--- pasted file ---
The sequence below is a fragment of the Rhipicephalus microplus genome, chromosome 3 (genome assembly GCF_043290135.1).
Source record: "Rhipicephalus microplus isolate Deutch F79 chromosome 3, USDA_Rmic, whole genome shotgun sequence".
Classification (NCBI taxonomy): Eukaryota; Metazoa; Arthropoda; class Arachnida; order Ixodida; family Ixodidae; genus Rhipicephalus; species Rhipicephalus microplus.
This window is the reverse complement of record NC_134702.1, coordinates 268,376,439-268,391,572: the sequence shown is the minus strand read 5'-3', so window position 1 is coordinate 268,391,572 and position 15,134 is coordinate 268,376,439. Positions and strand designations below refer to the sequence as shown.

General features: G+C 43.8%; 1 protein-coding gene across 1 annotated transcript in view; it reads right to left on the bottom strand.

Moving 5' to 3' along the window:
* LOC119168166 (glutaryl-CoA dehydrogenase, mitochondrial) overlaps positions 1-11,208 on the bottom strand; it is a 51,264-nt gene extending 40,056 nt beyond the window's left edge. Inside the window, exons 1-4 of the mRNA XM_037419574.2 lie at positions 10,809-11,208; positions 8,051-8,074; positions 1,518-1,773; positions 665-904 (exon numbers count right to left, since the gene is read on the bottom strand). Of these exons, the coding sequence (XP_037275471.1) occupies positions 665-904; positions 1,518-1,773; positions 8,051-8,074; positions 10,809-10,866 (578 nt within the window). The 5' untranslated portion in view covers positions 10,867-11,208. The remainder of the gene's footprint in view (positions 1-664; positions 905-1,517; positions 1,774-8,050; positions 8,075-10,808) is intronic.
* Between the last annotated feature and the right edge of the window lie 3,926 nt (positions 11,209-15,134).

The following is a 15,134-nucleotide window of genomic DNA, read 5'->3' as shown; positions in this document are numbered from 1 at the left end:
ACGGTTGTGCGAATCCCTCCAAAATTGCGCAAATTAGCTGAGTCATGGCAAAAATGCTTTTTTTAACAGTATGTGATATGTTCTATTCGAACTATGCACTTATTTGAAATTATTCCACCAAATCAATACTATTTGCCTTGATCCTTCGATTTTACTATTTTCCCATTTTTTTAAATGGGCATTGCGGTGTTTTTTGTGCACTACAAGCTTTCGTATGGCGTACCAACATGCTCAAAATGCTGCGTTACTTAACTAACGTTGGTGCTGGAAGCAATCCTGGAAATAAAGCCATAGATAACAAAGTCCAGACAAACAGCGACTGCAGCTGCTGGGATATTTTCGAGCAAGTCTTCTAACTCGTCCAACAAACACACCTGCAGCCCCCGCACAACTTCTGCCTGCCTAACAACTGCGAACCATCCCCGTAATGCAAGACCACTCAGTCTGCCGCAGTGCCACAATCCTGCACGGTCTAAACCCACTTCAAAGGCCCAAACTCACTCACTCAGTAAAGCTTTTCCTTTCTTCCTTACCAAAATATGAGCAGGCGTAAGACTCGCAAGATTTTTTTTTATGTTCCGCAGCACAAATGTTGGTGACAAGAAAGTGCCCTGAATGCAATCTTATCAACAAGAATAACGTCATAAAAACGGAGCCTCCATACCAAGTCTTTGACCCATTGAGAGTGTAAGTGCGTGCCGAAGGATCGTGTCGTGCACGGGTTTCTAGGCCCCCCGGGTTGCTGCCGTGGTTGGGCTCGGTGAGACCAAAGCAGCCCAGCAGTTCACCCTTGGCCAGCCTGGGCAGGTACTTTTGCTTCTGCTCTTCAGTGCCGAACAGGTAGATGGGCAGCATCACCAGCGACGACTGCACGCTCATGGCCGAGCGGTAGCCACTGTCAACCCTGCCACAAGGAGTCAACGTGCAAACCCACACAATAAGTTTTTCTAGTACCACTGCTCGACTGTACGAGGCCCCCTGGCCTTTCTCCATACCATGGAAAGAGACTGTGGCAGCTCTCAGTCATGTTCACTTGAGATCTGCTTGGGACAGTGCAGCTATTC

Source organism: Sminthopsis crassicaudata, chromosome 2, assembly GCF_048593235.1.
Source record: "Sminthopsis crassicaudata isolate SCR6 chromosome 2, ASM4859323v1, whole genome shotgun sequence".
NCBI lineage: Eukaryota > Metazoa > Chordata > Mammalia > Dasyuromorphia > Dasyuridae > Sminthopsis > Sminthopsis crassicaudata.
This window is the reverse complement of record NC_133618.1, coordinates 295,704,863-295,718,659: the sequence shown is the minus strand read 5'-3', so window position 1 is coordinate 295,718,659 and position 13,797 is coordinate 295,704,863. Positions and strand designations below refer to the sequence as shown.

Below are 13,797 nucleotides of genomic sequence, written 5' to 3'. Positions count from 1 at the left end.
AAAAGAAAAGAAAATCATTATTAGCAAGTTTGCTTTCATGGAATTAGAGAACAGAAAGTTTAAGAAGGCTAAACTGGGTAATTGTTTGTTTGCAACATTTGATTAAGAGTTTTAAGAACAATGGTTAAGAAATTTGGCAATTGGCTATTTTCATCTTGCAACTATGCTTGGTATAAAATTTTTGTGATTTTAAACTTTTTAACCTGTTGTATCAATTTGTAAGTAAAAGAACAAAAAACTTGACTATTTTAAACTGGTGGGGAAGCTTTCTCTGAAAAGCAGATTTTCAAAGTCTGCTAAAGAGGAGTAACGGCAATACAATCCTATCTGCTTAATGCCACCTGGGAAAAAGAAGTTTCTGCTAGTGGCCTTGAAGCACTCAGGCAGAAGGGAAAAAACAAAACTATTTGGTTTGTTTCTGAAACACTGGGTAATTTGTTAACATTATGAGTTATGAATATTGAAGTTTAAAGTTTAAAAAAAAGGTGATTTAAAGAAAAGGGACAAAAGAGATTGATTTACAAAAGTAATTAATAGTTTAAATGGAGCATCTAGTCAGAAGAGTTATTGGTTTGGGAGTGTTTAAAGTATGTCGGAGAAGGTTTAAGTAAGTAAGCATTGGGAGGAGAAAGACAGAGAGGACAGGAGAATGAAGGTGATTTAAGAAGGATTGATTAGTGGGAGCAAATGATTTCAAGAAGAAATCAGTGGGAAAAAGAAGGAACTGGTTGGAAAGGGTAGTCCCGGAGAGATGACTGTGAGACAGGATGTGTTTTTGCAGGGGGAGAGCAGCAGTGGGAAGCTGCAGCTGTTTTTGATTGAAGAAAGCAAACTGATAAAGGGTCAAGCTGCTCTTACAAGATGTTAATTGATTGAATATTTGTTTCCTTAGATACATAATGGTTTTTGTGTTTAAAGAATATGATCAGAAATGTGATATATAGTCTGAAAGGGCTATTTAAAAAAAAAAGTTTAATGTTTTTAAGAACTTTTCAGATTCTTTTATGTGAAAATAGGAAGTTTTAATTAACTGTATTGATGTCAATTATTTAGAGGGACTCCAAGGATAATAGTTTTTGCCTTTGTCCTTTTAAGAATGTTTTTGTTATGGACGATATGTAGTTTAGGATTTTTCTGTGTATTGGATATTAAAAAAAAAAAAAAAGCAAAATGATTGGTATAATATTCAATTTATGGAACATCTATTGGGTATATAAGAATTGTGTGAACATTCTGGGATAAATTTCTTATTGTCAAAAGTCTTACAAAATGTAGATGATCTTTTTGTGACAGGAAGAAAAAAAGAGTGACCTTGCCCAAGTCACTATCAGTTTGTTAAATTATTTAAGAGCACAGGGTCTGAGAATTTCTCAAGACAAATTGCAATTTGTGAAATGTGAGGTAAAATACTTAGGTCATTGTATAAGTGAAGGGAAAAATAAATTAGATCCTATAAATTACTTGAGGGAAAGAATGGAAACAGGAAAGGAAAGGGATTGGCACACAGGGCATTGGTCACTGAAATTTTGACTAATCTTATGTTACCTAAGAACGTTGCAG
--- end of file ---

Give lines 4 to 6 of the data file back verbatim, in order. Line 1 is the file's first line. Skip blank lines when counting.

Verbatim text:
This window is the reverse complement of record NC_134702.1, coordinates 268,376,439-268,391,572: the sequence shown is the minus strand read 5'-3', so window position 1 is coordinate 268,391,572 and position 15,134 is coordinate 268,376,439. Positions and strand designations below refer to the sequence as shown.

General features: G+C 43.8%; 1 protein-coding gene across 1 annotated transcript in view; it reads right to left on the bottom strand.

Moving 5' to 3' along the window: